IP Misuse as Foreclosure
53 Pages Posted: 21 Sep 2009 Last revised: 28 Dec 2013
Date Written: October 27, 2010
It is both curious and deeply troubling that, in an age of intellectual property expansionism, the doctrine most explicitly concerned with limiting IP overreaching has no defensible basis in IP policy. “Misuse” relates to the IP holder’s use of licenses and other arrangements to obtain rights “beyond the scope” of a statutory IP grant, but the doctrine has not established adequate principles for identifying the practices that should be condemned.
The misuse doctrine evolved in patent law and concerned the tying of patented and unpatented goods. Courts held that such tying violated federal patent policy by expanding the statutory monopoly to include a second product not covered by the patent claims. Since then, misuse has expanded to cover many other practices and also into copyright law, reaching to package licensing of related patented or copyrighted goods, restraints on a licensee’s ability to produce competing technologies, and requiring royalty payments beyond the expiration of the patent or copyright term. Much of the case law has embraced an antitrust standard for misuse, which is fairly coherent but is not faithful to core IP values of promoting innovation and protecting access to the public domain. These defects in misuse doctrine are particularly problematic given the nature and severity of the penalty. A finding of misuse renders the IP right unenforceable until the misuse is “purged.” One must therefore question whether the benefits of remedying misuse outweigh the social costs of foregone IP enforcement.
This article argues that misuse doctrine has been shooting at the wrong targets. Many cases applying an antitrust standard for misuse emphasize market power in the primary (typically, patented) product as the key component. These decisions incorporate exaggerated concerns about “leverage” and avoid the issue that should be their focus, which is foreclosure of competing technologies or the public domain. Other decisions emphasize attempts to expand IP rights beyond their statutory scope; however, every license goes beyond literal IP scope, and the decisions provide no calculus for distinguishing permissible from impermissible expansion. This paper argues that if misuse is really to be used as an instrument of IP policy and is to be confined to those practices that are serious enough to warrant its severe remedy, misuse should be focused on foreclosure. That is, misuse should be found where the IP holder engages in a practice that unreasonably forecloses competition, future innovation or access to the public domain.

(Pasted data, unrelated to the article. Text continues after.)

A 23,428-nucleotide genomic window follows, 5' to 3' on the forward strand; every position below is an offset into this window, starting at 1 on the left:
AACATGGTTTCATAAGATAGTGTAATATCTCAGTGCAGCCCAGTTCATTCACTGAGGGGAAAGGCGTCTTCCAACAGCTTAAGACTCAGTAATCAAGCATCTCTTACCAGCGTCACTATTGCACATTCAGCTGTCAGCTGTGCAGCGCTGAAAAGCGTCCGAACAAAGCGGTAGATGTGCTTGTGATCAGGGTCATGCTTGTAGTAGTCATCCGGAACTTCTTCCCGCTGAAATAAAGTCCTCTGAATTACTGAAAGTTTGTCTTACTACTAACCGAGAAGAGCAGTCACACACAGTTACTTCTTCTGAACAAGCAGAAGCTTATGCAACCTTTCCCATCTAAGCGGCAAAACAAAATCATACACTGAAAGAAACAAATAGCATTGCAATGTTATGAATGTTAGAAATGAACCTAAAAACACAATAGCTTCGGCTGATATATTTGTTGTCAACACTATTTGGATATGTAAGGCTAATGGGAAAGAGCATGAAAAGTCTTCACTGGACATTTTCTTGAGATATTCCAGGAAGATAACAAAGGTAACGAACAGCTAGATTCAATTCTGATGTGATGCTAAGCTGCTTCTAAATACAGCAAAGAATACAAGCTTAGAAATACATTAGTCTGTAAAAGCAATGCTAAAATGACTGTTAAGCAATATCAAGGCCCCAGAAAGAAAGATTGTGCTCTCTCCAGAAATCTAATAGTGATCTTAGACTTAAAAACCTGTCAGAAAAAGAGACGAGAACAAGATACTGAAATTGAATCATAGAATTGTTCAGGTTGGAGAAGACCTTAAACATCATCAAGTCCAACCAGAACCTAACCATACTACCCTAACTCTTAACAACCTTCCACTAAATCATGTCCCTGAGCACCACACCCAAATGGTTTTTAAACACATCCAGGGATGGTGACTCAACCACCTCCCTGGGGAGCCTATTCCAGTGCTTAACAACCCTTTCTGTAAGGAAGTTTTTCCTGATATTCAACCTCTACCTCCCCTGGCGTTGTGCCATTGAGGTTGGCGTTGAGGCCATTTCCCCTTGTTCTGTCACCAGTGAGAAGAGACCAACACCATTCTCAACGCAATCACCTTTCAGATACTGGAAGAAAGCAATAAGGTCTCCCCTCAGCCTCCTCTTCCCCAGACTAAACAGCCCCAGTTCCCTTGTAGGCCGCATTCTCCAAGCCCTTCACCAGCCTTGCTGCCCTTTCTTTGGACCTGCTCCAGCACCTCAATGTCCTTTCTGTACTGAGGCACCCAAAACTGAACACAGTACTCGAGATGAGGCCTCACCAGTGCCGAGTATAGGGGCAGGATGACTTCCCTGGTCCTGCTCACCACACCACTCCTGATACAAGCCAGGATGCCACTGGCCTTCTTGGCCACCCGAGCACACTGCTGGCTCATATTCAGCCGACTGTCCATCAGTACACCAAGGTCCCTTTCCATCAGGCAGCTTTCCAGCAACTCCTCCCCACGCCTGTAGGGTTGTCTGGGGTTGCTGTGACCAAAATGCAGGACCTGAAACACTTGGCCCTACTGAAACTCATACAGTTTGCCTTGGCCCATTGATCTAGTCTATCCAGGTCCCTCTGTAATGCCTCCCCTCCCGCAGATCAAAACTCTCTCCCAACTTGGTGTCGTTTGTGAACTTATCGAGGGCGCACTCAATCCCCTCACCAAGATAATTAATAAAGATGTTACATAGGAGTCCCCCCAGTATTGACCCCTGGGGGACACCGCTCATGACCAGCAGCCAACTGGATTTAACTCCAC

Keywords: patent, copyright, intellectual property, misuse, antitrust, tying, package licensing, innovation, competition, foreclosure, leverage
JEL Classification: K21, K12, O34, K42
Suggested Citation: Suggested Citation